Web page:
Endolithic Life In Cold Deserts

In spite of their limited water availability, cold temperature, strong winds, and large variations in solar radiation input, cold deserts harbour endolithic microorganisms. Antarctica is characterized by extreme climatic conditions, with low humidity and precipitation during the winter (<10% RH; relative humidity) (Horowitz et al., 1972), which make the continent relatively inhospitable for the development of biological communities. In proper niches, however, microbial life can thrive and endolithic microbial communities have been intensively studied in the Antarctic region (Friedmann and Ocampo, 1976; Friedmann, 1982; Friedmann et al., 1988; Nienow et al., 1988a, b; Banerjee et al., 2000; Wierzchos and Ascaso, 2001, 2002; Ascaso and Wierzchos, 2002, 2003; de los Rios et al., 2003, 2004; de la Torre et al., 2003; Hughes and Lawley, 2003; Wierzchos et al., 2004, 2005; Villar et al., 2005).

Endoliths occupy habitats beneath and between porous and translucent rocks and minerals (Fig. 2). Rock porosity provides interstitial spaces for microbial colonization and translucence enables photosynthesis to take place (Friedmann, 1982).

Figure 2. Scanning electron (SEM) micrograph of Beacon Sandstone, McMurdo Dry Valley (Antarctica), showing cells of Chroococcidiopsis embedded in an exopolysaccharide matrix on quartzite crystal. (Image reprinted with permission from Banerjee et al., 2000.)

Friedmann (1980) reported that the water content of sandstone colonized by endolithic microorganisms is represented by 0.1-0.2% by weight. Because of the low atmospheric humidity, much of the snow sublimes with little moisture penetrating the upper soil horizon (Cowan and Ah Tow, 2004). As calculated by Friedmann et al. (1987), have estimated that metabolism is possible in endolithic microbial communities for less than 1,000 h per annum, based on the assumption that the lower limit for endolithic metabolism is between -6°C and -8°C (Vestal, 1988).

Friedmann and Ocampo (1976) first reported the presence of endolithic communities in the pore space between quartz grains of Beacon Sandstone in the Dry Valley (Antarctica). Cryptoendoliths have been originally studied by microscopy and laboratory culture methods (Friedmann et al., 1988; Hirsch et al., 1988; Siebert and Hirsch, 1988; Siebert et al., 1996), and only recently their study has been combined with phylogenetic tools (de la Torre et al., 2003). Friedmann et al. (1988) identified two dominant community types of endoliths: lichens (fungal hyphae with the green algae symbiont Trebouxia) and cyanobacteria (Chroococcidiopsis or Gleocapsa species). Refractory to cultivation, most of these autotrophs have been mainly described by morphology (Friedmann et al., 1988). Studies of heterotrophic bacteria associated with lichens were instead based on laboratory cultivation (Hirsch et al., 1988; Siebert et al., 1996). Microscopy studies performed in situ have documented the presence of microbial fossils within Antarctic sandstone rocks in the McMurdo Dry Valleys Desert, where scanning electron microscope techniques enabled the identification of living and decaying endolithic communities (Ascaso and Wierzchos, 2002; Wierzchos and Ascaso, 2002). A phylogenetic study based on the analysis of 1,100 individual 16SrDNA clones of lichens and cyanobacteria (de la Torre et al., 2003), has documented that clones fell into 51 groups (phylotypes) with >98% rRNA sequence identity (46 bacterial and 5 eucaryal). In the lichen-dominated community, three phylotypes accounted for over 70% of the clones: the fungus Texosporium sancti-jacobi (29%), the green algae Trebouxia jamesii (22%) and a chloroplast related sequence (22%). In the cyanobacteria-dominated community, cyanobacterial phylotypes (mostly belonging to the Leptolyngbya-Phormidium-Plectonema group) make up over 30% of clones sequenced. Heterotrophic bacteria phylotypes represented nearly 60% of the tested clones, falling in two major groups: the a-proteobacteria and the Thermus-Deinococcus group.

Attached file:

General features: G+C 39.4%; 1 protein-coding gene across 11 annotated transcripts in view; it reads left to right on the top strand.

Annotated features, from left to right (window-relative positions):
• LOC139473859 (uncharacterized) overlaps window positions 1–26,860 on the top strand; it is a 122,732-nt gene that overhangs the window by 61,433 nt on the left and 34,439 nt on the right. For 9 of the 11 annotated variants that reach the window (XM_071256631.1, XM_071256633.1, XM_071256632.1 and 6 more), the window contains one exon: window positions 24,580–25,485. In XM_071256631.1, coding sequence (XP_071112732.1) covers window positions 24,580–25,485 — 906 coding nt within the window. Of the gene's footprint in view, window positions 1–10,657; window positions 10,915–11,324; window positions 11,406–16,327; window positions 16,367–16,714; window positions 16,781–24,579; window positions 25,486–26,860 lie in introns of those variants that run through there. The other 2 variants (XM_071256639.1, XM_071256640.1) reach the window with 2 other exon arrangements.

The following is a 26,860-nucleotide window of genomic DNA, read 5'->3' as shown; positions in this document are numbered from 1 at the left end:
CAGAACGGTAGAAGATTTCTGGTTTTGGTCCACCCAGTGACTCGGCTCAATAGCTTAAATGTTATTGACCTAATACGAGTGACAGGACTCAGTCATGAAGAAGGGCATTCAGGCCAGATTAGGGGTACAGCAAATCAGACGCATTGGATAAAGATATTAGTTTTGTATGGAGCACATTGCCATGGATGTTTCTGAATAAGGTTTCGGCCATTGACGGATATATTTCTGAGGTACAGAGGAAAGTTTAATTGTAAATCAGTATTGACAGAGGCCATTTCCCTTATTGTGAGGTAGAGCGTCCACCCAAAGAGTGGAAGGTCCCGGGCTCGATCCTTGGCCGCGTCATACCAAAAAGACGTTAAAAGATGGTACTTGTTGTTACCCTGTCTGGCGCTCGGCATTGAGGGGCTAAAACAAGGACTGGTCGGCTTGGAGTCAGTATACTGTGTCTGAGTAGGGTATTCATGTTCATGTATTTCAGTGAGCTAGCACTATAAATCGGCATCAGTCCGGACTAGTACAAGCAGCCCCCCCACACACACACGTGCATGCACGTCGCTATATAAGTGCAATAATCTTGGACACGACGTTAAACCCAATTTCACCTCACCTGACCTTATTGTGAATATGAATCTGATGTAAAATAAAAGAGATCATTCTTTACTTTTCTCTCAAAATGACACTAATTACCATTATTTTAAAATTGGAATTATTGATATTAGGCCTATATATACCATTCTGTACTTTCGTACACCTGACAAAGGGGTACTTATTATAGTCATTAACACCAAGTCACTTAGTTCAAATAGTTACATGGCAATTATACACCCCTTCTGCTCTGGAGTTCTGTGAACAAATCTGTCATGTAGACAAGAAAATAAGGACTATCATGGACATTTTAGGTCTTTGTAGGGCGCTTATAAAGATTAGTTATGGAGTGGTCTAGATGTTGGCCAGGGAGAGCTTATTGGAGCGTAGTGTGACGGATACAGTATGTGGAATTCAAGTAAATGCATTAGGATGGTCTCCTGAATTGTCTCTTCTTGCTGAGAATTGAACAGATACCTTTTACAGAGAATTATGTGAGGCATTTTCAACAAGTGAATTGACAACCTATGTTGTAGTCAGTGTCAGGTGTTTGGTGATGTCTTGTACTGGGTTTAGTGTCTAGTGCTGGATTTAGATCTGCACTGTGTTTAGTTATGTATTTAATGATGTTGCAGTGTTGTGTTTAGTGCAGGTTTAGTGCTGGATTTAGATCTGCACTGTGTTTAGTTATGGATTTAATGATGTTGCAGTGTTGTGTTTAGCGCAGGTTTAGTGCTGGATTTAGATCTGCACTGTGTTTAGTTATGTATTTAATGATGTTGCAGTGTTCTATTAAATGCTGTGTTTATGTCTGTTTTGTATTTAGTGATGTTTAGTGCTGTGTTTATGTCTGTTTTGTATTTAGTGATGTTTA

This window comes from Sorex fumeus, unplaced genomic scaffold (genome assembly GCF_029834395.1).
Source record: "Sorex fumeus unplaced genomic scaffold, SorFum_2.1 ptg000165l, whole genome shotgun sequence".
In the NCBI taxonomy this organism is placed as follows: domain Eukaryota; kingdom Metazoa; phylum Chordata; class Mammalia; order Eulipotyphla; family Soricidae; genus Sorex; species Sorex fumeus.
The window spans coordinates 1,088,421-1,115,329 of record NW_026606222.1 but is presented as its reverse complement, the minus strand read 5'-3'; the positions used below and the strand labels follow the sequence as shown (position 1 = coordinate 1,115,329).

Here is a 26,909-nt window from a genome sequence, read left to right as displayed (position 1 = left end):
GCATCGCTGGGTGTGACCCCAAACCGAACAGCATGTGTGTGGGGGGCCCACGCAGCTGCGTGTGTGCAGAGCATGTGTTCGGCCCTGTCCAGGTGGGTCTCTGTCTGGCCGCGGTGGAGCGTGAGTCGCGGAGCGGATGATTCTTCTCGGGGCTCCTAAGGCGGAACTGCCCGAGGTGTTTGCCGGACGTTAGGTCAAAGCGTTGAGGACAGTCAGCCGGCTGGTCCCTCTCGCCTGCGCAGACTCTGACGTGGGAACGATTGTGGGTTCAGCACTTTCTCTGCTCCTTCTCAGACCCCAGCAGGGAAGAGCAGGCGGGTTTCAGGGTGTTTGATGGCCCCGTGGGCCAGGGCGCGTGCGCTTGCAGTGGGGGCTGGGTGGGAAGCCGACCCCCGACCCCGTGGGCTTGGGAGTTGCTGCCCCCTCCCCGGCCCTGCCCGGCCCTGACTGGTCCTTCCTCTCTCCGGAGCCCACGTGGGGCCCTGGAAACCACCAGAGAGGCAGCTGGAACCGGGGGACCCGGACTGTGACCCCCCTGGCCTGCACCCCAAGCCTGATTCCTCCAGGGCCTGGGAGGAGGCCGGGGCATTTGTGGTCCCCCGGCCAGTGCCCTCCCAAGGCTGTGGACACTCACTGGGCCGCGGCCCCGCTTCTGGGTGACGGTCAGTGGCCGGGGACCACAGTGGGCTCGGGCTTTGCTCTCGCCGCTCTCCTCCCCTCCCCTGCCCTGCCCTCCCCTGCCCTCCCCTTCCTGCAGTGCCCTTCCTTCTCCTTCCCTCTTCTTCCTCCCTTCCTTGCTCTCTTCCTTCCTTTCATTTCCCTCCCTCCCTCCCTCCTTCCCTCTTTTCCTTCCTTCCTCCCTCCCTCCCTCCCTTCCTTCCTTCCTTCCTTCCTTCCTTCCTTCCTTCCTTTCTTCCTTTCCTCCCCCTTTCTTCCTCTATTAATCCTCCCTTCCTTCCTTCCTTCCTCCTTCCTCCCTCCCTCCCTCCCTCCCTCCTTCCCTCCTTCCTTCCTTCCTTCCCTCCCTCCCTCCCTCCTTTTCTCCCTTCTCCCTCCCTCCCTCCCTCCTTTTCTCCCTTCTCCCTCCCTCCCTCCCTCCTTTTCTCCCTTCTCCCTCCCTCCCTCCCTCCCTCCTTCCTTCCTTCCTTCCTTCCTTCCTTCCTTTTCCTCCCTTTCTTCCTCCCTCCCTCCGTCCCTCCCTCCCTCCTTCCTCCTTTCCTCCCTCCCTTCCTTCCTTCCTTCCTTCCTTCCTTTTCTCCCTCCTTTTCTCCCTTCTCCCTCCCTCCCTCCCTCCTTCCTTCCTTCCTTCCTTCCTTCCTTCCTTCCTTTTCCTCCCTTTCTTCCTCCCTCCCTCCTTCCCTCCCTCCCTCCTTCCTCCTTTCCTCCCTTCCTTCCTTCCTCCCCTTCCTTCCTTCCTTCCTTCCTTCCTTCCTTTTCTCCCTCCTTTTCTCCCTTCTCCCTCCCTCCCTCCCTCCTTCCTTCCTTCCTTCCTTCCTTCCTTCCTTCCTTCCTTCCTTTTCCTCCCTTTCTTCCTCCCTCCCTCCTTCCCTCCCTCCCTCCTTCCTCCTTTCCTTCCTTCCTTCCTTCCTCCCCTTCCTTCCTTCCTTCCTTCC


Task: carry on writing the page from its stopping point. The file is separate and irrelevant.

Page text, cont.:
In the Antarctic rocks traces of past life have been reported in form of geophysical and geochemical bioweathering patterns (Friedmann and Weed, 1987; Sun and Friedmann, 1999). The surface of the Beacon Sandstone (Beacon Supergroup, Victoria Land) shows characteristic pattern of exfoliative weathering caused by the oxalic acid secreted by microorganisms that colonized the porous rocks. This weak acid can leach the iron compounds coating the quartz crystals and produce a snow-white zone. The weathering process causes exfoliation and loss of biomass. After an exfoliation event the microorganisms grow deeper into the rock and a new siliceous crust forms on the rock surface. The alternating processes of crust formation and exfoliation produce a characteristic mosaic with several millimeters deep relief. The formation of trace fossils of microbial colonization can therefore be preserved in the geological record. Wierzchos et al. (2003) have documented that some minerals of Antarctic rocks are biologically transformed, such as the Fe-rich biogenic minerals in the form of iron oxyhydroxide nanocrystals, whereas biogenic clays are deposited around chasmoendolithic hyphae and bacterial cells.

In the Arctic region a great microbial diversity has been documented without any documented biomineralization (Omelon et al., 2006a, b). Such lack of evidence contrasts with the remarkable data collected from similar environments of the Antarctic Dry Valleys because of the warmer and wetter conditions of the Arctic summer period, with consequent longer periods of metabolic activities. Erosion rates, however, might be responsible for habitat destruction, as there may not be enough time for biomineralization (Omelon et al., 2006a, b).

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